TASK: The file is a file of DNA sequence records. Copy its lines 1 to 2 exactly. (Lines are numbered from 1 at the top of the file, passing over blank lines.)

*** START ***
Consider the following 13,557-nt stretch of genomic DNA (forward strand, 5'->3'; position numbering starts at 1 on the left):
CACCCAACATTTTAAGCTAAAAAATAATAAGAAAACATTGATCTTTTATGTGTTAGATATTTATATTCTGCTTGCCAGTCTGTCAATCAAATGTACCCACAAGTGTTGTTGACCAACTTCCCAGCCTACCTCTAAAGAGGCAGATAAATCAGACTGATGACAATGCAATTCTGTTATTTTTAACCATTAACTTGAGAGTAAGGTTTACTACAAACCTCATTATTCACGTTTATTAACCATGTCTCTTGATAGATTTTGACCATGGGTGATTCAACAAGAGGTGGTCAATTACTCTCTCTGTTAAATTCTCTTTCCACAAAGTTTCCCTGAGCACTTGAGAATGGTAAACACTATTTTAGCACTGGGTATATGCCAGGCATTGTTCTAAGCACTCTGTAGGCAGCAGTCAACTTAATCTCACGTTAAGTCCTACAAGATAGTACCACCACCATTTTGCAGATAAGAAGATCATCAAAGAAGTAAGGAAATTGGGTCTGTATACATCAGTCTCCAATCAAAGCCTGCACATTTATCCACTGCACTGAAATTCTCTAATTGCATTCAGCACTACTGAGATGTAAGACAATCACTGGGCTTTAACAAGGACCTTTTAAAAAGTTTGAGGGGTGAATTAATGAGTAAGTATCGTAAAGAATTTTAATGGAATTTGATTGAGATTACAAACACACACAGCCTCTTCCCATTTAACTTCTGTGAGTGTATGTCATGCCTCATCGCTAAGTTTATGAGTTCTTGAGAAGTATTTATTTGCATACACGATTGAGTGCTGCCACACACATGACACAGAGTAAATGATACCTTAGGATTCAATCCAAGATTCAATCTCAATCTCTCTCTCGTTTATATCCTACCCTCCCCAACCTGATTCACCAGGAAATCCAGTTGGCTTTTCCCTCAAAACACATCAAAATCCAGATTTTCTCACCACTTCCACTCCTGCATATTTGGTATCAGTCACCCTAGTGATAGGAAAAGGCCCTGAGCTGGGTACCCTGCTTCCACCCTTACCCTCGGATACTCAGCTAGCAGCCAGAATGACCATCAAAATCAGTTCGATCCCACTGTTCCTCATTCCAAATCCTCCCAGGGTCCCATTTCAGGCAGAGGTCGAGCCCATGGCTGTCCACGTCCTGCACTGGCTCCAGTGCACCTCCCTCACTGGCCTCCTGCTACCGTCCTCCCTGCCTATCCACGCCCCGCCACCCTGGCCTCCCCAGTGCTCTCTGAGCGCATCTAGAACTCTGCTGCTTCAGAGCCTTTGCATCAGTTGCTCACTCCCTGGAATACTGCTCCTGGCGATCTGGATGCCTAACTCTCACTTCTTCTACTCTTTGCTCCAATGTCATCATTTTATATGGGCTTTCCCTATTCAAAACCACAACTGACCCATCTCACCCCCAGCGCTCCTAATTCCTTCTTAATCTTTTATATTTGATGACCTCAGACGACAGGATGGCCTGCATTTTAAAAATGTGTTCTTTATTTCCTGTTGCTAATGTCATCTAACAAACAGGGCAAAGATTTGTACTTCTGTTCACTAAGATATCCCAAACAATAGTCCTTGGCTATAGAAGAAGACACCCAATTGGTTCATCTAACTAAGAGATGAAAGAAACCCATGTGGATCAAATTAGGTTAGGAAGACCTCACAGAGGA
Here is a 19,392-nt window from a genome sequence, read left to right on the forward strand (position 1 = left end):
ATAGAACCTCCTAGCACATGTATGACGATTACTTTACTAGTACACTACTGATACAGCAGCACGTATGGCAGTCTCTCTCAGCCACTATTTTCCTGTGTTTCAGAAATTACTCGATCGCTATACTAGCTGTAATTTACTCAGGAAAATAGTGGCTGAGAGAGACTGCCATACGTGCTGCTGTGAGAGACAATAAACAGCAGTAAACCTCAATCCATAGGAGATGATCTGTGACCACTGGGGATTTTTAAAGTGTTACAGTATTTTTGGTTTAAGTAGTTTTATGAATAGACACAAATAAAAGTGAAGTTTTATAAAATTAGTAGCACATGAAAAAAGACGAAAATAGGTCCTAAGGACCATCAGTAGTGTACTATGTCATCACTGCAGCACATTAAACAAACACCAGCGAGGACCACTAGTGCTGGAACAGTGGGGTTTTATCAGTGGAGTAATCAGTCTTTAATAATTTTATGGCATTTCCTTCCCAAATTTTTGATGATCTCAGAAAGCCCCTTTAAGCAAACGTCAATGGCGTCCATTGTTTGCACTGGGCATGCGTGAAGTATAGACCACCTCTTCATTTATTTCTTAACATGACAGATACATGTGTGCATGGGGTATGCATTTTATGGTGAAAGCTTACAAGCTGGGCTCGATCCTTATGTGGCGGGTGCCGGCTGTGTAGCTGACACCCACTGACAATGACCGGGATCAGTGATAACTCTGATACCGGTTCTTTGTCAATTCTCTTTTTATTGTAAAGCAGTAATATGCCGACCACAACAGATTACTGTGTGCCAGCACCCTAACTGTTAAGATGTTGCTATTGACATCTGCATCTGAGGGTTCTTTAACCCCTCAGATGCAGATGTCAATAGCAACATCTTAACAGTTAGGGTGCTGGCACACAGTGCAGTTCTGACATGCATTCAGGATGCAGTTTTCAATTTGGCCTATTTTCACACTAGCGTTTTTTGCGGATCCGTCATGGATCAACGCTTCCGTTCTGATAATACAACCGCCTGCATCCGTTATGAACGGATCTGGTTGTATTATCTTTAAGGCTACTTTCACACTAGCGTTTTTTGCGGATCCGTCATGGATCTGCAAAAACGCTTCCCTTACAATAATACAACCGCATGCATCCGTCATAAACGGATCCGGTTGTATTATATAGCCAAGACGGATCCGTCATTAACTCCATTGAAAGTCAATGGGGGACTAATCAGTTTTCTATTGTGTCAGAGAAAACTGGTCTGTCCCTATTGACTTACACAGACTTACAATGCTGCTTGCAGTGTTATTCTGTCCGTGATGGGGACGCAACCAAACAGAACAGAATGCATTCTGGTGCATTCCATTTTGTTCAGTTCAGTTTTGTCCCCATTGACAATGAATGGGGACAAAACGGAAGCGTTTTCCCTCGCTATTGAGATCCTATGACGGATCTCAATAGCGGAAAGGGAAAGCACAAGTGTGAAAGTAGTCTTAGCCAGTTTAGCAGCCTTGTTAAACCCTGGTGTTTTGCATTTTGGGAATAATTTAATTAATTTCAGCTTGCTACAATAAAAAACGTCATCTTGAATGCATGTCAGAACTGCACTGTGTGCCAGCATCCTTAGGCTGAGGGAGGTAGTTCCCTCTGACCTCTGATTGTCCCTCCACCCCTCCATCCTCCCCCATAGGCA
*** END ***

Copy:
Consider the following 13,557-nt stretch of genomic DNA (forward strand, 5'->3'; position numbering starts at 1 on the left):
CACCCAACATTTTAAGCTAAAAAATAATAAGAAAACATTGATCTTTTATGTGTTAGATATTTATATTCTGCTTGCCAGTCTGTCAATCAAATGTACCCACAAGTGTTGTTGACCAACTTCCCAGCCTACCTCTAAAGAGGCAGATAAATCAGACTGATGACAATGCAATTCTGTTATTTTTAACCATTAACTTGAGAGTAAGGTTTACTACAAACCTCATTATTCACGTTTATTAACCATGTCTCTTGATAGATTTTGACCATGGGTGATTCAACAAGAGGTGGTCAATTACTCTCTCTGTTAAATTCTCTTTCCACAAAGTTTCCCTGAGCACTTGAGAATGGTAAACACTATTTTAGCACTGGGTATATGCCAGGCATTGTTCTAAGCACTCTGTAGGCAGCAGTCAACTTAATCTCACGTTAAGTCCTACAAGATAGTACCACCACCATTTTGCAGATAAGAAGATCATCAAAGAAGTAAGGAAATTGGGTCTGTATACATCAGTCTCCAATCAAAGCCTGCACATTTATCCACTGCACTGAAATTCTCTAATTGCATTCAGCACTACTGAGATGTAAGACAATCACTGGGCTTTAACAAGGACCTTTTAAAAAGTTTGAGGGGTGAATTAATGAGTAAGTATCGTAAAGAATTTTAATGGAATTTGATTGAGATTACAAACACACACAGCCTCTTCCCATTTAACTTCTGTGAGTGTATGTCATGCCTCATCGCTAAGTTTATGAGTTCTTGAGAAGTATTTATTTGCATACACGATTGAGTGCTGCCACACACATGACACAGAGTAAATGATACCTTAGGATTCAATCCAAGATTCAATCTCAATCTCTCTCTCGTTTATATCCTACCCTCCCCAACCTGATTCACCAGGAAATCCAGTTGGCTTTTCCCTCAAAACACATCAAAATCCAGATTTTCTCACCACTTCCACTCCTGCATATTTGGTATCAGTCACCCTAGTGATAGGAAAAGGCCCTGAGCTGGGTACCCTGCTTCCACCCTTACCCTCGGATACTCAGCTAGCAGCCAGAATGACCATCAAAATCAGTTCGATCCCACTGTTCCTCATTCCAAATCCTCCCAGGGTCCCATTTCAGGCAGAGGTCGAGCCCATGGCTGTCCACGTCCTGCACTGGCTCCAGTGCACCTCCCTCACTGGCCTCCTGCTACCGTCCTCCCTGCCTATCCACGCCCCGCCACCCTGGCCTCCCCAGTGCTCTCTGAGCGCATCTAGAACTCTGCTGCTTCAGAGCCTTTGCATCAGTTGCTCACTCCCTGGAATACTGCTCCTGGCGATCTGGATGCCTAACTCTCACTTCTTCTACTCTTTGCTCCAATGTCATCATTTTATATGGGCTTTCCCTATTCAAAACCACAACTGACCCATCTCACCCCCAGCGCTCCTAATTCCTTCTTAATCTTTTATATTTGATGACCTCAGACGACAGGATGGCCTGCATTTTAAAAATGTGTTCTTTATTTCCTGTTGCTAATGTCATCTAACAAACAGGGCAAAGATTTGTACTTCTGTTCACTAAGATATCCCAAACAATAGTCCTTGGCTATAGAAGAAGACACCCAATTGGTTCATCTAACTAAGAGATGAAAGAAACCCATGTGGATCAAATTAGGTTAGGAAGACCTCACAGAGGA